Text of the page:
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be sure that I remember him with interest, if I may be allowed to remind you that he helped to make me the Speaker of the Thirtieth Congress, when the vote was a very close and strongly contested vote, and when certain gentlemen of the West and the East, whom I remember with no unkindness, refused me their support. I certainly thought well of Mr. Lincoln then, and I have not a syllable to say against him now. If he should become President of the United States by fair constitutional means, he shall have my best wishes for his success; and I will stand by the Union and the Constitution with him and under him as long as he stands by them himself. I think none of us Constitutional Union men in New England are of that party, if there be any such, which would overturn the coach, because they may have had no hand in selecting the driver; or which would scuttle the ship, because they may have been overruled in the choice of a captain. And I repeat the remark, and rejoice at the emphatic response which you have given to it once, and are ready to give to it again, that if Mr. Lincoln should be fairly chosen President of the United States, I will stand by the Union and the Constitution with him and under him, as long as he will stand by them himself. There are, indeed, some things in his old record, if I mistake not, which are much better calculated to satisfy other people, my friends, than they are to satisfy those who have nominated him. When one of our own Massachusetts delegation of that day moved a summary resolution, or bill, for the abolition of slavery in the District of Columbia, Mr. Lincoln gave a bold, plump, manly negative to the proposition; and he repeated his Nay to the same substantial measure when it was presented in another form by Mr. Joshua R. Giddings. I commend this record to those who are dealing so critically and so calumniously with the record of Mr. Bell on the same subject. I should like to hear them read these votes of Mr. Lincoln fairly and squarely to their abolition friends in New England. They may find that these old records are two-edged swords.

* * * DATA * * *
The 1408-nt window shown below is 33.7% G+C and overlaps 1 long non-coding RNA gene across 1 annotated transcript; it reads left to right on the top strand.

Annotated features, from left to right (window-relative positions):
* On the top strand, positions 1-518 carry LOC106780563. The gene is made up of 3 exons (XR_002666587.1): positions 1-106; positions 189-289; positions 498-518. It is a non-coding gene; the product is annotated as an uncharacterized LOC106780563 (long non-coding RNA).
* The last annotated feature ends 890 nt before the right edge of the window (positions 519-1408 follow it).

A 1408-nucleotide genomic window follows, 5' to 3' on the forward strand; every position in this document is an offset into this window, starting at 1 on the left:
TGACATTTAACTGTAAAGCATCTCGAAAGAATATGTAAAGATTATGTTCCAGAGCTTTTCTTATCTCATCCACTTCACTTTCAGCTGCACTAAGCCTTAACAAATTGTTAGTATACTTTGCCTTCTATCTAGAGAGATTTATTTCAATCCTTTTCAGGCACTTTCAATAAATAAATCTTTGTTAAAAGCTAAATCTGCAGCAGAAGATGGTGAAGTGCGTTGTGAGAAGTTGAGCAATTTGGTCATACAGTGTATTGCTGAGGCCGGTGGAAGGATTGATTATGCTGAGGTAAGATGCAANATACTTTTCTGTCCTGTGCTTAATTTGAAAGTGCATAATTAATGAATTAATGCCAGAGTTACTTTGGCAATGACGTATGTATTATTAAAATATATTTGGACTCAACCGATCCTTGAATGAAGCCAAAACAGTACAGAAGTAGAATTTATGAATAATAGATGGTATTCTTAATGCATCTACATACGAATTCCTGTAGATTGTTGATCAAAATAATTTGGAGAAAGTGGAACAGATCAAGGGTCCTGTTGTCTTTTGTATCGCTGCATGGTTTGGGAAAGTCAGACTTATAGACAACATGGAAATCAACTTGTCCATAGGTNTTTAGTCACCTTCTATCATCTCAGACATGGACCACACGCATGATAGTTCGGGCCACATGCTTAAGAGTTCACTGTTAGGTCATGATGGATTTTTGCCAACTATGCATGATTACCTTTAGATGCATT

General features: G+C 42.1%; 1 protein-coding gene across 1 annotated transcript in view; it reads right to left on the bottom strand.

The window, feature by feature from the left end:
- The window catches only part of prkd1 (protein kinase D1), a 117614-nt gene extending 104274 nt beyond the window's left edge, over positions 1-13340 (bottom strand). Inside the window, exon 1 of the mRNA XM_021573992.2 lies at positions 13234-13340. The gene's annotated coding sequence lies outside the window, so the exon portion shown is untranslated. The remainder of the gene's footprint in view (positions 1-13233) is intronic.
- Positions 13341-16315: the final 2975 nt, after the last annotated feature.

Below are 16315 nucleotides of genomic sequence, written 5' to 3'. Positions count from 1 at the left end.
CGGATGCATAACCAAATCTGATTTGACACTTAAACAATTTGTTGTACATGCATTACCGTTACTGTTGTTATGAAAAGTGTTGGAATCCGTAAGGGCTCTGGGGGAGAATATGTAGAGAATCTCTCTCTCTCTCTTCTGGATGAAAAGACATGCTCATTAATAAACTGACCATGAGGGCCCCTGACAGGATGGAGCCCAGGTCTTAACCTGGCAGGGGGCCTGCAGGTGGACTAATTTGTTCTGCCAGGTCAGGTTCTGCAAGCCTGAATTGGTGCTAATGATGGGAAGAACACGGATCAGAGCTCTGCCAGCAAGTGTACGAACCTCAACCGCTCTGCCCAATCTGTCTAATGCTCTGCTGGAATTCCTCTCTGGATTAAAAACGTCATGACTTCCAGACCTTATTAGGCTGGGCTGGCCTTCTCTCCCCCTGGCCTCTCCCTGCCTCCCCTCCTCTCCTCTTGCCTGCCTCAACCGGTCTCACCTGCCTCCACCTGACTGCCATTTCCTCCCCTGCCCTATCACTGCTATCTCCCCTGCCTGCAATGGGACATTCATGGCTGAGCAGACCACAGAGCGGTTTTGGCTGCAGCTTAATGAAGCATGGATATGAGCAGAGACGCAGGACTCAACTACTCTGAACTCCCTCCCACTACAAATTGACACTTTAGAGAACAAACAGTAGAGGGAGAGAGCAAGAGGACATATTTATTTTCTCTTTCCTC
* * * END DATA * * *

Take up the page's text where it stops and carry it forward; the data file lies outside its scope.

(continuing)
Why, Mr. President, our friend Colonel Sever informed me, just as I was entering the Hall, a few moments since, that a pamphlet had recently been published in the Southern States, which proved conclusively, from these old records, that John Bell and Edward